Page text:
Exploring the Laws of Reflection and Refraction (20 minutes)

Having explained both the Law of Reflection and Snell’s Law of Refraction, Jane proceeds to ask her students to compare and contrast the two laws.

Question Type: Q&A
Cognitive Process: Analyze
Question: What do you think is the main difference between reflection and refraction?

Potential student responses:

  • Reflection occurs in the same medium while refraction occurs in two media.
  • For refraction to occur, the ray of light needs to pass from one medium to a medium with a different refractive index.
  • Refraction is the bending of light as it passes from one medium to another.
  • Reflection requires a reflective surface while refraction does not.
  • The angle of incidence is equal to the angle of reflection but not the angle of refraction.

Rationale: Students have to contrast reflection and refraction in order to generate as a group a list of differences between the two concepts. While there are a number of differences, students also need to decide what information is important and relevant to answering the question. The instructor can designate specific student responses for the class to vote up/down in order to determine the best answer. 

 

At this point, Jane mentions that both reflection and refraction can be understood using Fermat’s Principle. She describes Fermat’s principle and how it can be used to explain the concepts of reflection and refraction. She also alerts students to two videos on deriving the Law of Reflection and Snell’s Law of Refraction using Fermat’s principle that they should watch after class as it would help them with their homework assignment. Jane then asks students to share one word that they think best associates with Fermat’s Principle.

 

Question Type: Word Cloud
Cognitive Process: Remember
Question: What one word do you think best associates with Fermat’s Principle?
Possible student responses:

  • Fastest
  • Light
  • Reflection
  • Refraction
  • Time

Rationale: Fermat’s Principle is that light follows the path of least time. This is an opportunity for students to not only recall the central premise of the principle, which is the basis of both the Law of Reflection and Snell’s Law of Refraction, but for the instructor to know what students associate with this principle. By listening to why students chose specific words, the instructor can address any misconceptions that arise.

Correcting Refractive Disorders (25 minutes)

Jane then focuses on how lenses can be used to correct vision. She first demonstrates to her students how to sketch the approximate path of a ray of light that passes from air to a curved lens. She then asks students to predict the approximate path of a ray of light that passes from a curved lens to air.

Question Type: Clickable Image
Cognitive Process: Apply
Question: Where do you predict the ray of light will appear on the screen? (Not drawn to scale)

Rationale: This question requires students to apply the light ray-drawing procedure based on Snell’s Law of Refraction to a curved surface in order to generally predict the path of the given ray of light. While this could potentially be a multiple choice type poll, making it a clickable image removes any hints to where the ray of light will appear on the screen.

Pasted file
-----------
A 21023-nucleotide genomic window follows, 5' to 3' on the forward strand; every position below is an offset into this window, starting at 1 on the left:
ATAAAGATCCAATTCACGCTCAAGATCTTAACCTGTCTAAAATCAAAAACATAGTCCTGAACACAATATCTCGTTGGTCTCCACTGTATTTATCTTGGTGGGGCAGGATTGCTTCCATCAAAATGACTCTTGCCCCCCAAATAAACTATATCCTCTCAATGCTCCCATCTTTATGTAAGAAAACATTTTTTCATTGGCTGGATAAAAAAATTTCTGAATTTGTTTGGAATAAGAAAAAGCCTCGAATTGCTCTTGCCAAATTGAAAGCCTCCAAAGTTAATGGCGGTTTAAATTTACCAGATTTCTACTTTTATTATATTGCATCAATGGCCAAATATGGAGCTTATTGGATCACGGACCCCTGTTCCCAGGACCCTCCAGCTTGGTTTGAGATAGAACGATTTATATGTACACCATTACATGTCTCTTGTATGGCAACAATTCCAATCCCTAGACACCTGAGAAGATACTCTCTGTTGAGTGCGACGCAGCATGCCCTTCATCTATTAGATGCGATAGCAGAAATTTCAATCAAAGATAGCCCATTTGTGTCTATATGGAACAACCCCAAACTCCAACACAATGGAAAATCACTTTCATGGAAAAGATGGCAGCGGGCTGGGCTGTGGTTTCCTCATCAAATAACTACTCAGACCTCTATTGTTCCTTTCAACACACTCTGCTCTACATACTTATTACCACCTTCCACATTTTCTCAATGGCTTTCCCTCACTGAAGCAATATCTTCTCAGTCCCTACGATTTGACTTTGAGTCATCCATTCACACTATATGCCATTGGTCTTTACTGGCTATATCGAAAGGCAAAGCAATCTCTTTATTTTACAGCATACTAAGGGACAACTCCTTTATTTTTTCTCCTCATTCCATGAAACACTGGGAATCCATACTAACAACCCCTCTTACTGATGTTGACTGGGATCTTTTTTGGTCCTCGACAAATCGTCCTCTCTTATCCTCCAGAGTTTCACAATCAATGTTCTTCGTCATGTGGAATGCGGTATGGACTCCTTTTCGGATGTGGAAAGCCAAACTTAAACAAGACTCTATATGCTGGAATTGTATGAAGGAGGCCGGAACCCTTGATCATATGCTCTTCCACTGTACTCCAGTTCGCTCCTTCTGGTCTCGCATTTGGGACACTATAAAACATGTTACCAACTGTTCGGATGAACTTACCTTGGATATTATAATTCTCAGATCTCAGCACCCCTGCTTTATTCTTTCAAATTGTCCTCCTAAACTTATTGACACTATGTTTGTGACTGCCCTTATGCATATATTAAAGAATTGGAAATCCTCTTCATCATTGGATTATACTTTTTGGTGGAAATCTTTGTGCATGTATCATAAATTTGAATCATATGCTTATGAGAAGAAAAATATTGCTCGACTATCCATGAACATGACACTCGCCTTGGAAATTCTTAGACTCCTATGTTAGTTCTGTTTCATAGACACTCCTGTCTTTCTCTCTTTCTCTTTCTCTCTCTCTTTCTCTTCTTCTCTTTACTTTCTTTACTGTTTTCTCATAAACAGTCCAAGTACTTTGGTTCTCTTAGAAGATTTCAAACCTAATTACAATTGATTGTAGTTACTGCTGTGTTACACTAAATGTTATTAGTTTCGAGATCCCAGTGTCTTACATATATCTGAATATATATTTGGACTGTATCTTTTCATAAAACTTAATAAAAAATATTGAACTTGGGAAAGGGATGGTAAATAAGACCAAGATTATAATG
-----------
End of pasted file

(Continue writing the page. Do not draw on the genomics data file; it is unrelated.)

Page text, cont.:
After explaining to the class how to trace the path of a ray of light traveling from a curved lens into air using Snell’s Law of Refraction, Jane has them apply that skill to different shapes of lenses to determine which would be best suited to correct for myopia. For this activity, she has them first work individually for five minutes, then pair up, and finally call on students to draw the paths for each lens on the chalkboard.

 

Question Type: Multiple Choice
Cognitive Process: Evaluate
Question: Which of the following lenses would be best suited to correct for myopia? (Not drawn to scale)

A. Biconcave

 

B. Convex-concave

C. Concave-convex

D. Biconvex

Rationale: This question requires students to apply Snell’s Law of Refraction to two consecutive curved surfaces in order to generally predict the path of the given ray of light. They then have to evaluate the lenses to determine the one that is best suited for myopia correction.

Reflection on Learning (5 minutes)

Finally, five minutes before the end of class, Jane has her students answer two quick reflective questions.

Question Type: Open-ended
Cognitive Process: Analyze
Question 1:
What is your main takeaway from today’s class session? 
Question 2: What is one question you have from today’s class session?

Rationale: These two questions require students to reflect on the class lesson to determine what their main takeaway is and what questions they still have. This is an opportunity for students to practice their metacognitive skills to understand what and how well they learned from the class session, while the responses give the instructor insights into what students are thinking.

 

After class, Jane reviews the open-ended responses to look for what students are taking away from her lesson, and whether these align with her learning objectives for her students. She notes down the main points of the lesson that most students did not mention so she can highlight them again later. Jane also scans through the list of student questions and identifies those that multiple students bring up. She compiles these questions in an announcement on CourseWorks (Canvas), includes her responses and resources (specific pages of textbook, link to article, etc.) for students to follow up on, and reminds students to attend her office hours if they still have questions. As she has told the class previously, she also selects the most important questions for use in an upcoming low stakes quiz in class as well as for a practice exam.